You did not timely answer and now you have a default judgment against you.
If a defendant does not answer or otherwise respond to a petition in a timely manner (usually within 30 days of service for a Missouri Circuit Court case), the plaintiff may take a default judgment.
Missouri Supreme Court Rule 74.05(a) provides:
(a) Entry of Default Judgment. When a party against whom a judgment for affirmative relief is sought has failed to plead or otherwise defend as provided by these rules, upon proof of damages or entitlement to other relief, a judgment may be entered against the defaulting party. The entry of an interlocutory order of default is not a condition precedent to the entry of a default judgment.
An interlocutor order of default is a ruling that you are in default. The next step is for the court to determine the amount of damages. Even if an interlocutory default has been taken, you can still demand a jury trial on the issue of damages.
"Good cause" and a "meritorious defense"
Missouri Supreme Court Rule 74.05(d):
(d) When Set Aside. Upon motion stating facts constituting a meritorious defense and for good cause shown, an interlocutory order of default or a default judgment may be set aside.
The motion shall be made within a reasonable time not to exceed one year after the entry of the default judgment.
"Good cause" includes a mistake or conduct that is not intentionally or recklessly designed to impede the judicial process.
An order setting aside an interlocutory order of default or a default judgment may be conditioned on such terms as are just, including a requirement that the party in default pay reasonable attorney's fees and expenses incurred as a result of the default by the party who requested the default.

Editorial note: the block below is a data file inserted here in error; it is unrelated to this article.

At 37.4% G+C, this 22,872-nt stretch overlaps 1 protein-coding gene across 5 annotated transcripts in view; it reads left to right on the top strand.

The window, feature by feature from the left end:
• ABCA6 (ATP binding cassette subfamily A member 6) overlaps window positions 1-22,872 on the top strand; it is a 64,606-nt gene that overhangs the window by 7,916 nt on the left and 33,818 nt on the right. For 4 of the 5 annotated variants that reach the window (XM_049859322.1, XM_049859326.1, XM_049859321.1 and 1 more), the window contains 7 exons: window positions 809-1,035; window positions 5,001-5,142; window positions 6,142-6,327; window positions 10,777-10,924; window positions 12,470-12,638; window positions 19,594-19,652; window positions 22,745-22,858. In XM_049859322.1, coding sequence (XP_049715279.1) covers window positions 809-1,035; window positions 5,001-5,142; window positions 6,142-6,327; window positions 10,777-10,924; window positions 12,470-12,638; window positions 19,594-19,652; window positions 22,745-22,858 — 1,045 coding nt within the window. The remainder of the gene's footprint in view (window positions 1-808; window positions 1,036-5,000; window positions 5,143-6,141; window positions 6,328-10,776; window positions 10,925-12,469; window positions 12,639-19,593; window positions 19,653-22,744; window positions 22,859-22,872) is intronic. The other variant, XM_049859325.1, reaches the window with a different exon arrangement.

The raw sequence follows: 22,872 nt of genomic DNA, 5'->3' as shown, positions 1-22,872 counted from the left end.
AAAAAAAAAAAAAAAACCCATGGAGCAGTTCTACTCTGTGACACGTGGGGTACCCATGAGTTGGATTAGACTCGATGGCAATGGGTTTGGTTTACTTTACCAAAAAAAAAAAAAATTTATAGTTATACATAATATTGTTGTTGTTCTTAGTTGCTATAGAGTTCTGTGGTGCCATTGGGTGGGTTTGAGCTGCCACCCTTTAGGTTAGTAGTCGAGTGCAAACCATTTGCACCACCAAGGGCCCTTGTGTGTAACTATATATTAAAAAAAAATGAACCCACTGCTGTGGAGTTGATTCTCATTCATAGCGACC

This means you need to file a motion, preferably verified by affidavit, show a good reason why you did not timely answer the petition and stating facts constituting a defense to the allegations against you. You may also testify.
Relief from a void judgment.
If a default has been taken against you, go to the courthouse and ask to see the case file. Look at the server's return of service. If a special process server was appointed to serve the summons, make sure the individual who was appointed was the same person who signed the return.
"A party who elects to use a special process server does so at his or her own risk and bears a heavy burden of showing that every procedural requirement for service of process via a `specially appointed' individual has been met." Walker v. Gruner, 875 S.W.2d 587, 588 (Mo.App. E.D.1994). "A return must show on its face that every requisite of the rule has been complied with and may not be aided by intendments or presumptions." See v. Nesler, 692 S.W.2d 7, 8 (Mo.App. E.D.1985). "The special process server's return, unlike a sheriff's, is not presumed conclusive." Taylor v. Taylor, 742 S.W.2d 630 (Mo.App. E.D.1988).
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